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The Law Of Contract Essay

1550 words - 6 pages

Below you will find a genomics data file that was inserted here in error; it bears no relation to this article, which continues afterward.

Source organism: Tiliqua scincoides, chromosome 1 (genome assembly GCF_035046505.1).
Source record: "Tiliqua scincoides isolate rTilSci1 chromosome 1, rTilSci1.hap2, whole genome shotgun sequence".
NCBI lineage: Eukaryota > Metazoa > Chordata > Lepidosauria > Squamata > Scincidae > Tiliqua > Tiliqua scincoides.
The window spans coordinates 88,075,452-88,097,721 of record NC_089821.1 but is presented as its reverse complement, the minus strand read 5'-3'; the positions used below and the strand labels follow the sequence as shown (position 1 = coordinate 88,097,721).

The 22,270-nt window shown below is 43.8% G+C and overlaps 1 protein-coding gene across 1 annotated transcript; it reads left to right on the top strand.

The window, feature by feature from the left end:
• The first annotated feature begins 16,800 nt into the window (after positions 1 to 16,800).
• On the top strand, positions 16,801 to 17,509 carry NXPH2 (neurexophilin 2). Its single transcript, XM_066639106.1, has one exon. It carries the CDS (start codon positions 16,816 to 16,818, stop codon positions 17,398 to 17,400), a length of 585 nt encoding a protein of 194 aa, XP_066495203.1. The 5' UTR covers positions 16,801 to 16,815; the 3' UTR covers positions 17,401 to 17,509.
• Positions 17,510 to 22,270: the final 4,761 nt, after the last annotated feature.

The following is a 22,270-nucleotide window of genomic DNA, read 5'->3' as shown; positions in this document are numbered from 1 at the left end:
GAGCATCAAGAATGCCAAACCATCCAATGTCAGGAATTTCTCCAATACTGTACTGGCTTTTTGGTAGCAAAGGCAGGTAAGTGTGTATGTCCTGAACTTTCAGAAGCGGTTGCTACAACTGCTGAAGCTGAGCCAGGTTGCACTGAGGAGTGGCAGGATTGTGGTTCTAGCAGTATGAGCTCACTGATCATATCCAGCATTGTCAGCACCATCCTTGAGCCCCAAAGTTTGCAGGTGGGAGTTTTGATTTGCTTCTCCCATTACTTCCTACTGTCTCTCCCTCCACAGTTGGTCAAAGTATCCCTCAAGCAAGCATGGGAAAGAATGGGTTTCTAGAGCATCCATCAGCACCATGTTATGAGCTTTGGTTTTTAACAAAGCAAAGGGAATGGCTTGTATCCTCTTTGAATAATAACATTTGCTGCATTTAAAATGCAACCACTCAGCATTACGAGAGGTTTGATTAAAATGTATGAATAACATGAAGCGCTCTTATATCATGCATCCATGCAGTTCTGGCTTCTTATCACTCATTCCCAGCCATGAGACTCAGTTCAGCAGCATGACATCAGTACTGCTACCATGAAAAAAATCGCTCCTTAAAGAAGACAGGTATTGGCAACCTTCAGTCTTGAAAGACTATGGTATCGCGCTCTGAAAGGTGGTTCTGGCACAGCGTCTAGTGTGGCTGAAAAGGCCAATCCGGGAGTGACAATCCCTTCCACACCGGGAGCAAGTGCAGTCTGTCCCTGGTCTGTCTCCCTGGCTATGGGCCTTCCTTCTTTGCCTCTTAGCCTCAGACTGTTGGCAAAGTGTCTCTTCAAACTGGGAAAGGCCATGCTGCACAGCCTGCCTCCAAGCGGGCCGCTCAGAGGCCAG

Higher National CertificateBusiness & FinanceModule: Business & Company Law1466 WordsC O N T E N T SPage 1 …………………………ContentsPage 2 …………………….......Assignment OutlinePage 3 …………………………Assignment bodyPage 8 …………………………BibliographyGary had been Imelda's gardener for many years. Imelda buys a new car, and tells Gary that because he did such a good job in her garden last summer, that he could have her old car. Gary is delighted, and advertises his rusty old Ford for sale in the window of the local post office. Archie buys the car after being told by Gary that it had never been involved in an accident. A day later, a friend of Archie's who is a mechanic discovers that the car had in fact been involved in an accident. Although the damage is not serious, it meant the car was worth £300 instead of the £550 Archie paid for it. Two days later, Imelda changes her mind and refuses to give Gary her old car.Discuss the contractual claims which may arise, and the legal issues upon which their outcome may depend.The four essential elements of a contract: offer, acceptance, consideration and the intention to create legal relations must be present before it can be said that a valid, legally binding contract exists.It needs to be established whether or not a contract exists between the parties in question and if so the contractual claims which may arise.First we will examine the connection and contractual claims between Gary and Imelda. As Gary is Imelda's gardener we shall assume that they have a business relationship i.e. employer and employee and therefore have the intention to create legal relations as opposed to a domestic or social agreement where they wouldn't intend to be legally bound, it is however possible to contest this assumption with evidence to the contrary.The next concern is the status of Imelda's statement; does it constitute an offer or an invitation to treat? The difference between both is the intention. If an individual intends to be bound by acceptance without negotiation they are said to have made an offer. If an individual intends to have negotiations which may eventually lead to a contract, the statement is said to be an invitation to treat. In this case Imelda's statement would constitute an offer.Gary's rights in contract will depend on whether he is able to prove that he made the necessary acceptance of Imelda's offer before she changed her mind and revoked the offer. Acceptance must be communicated to the offeror. Acceptance can be made in various ways; it can be orally or in writing. However silence cannot amount to acceptance. As in the case Felthouse v Bindley (1862), similarly in this case, Gary's silence represents no communication and therefore...

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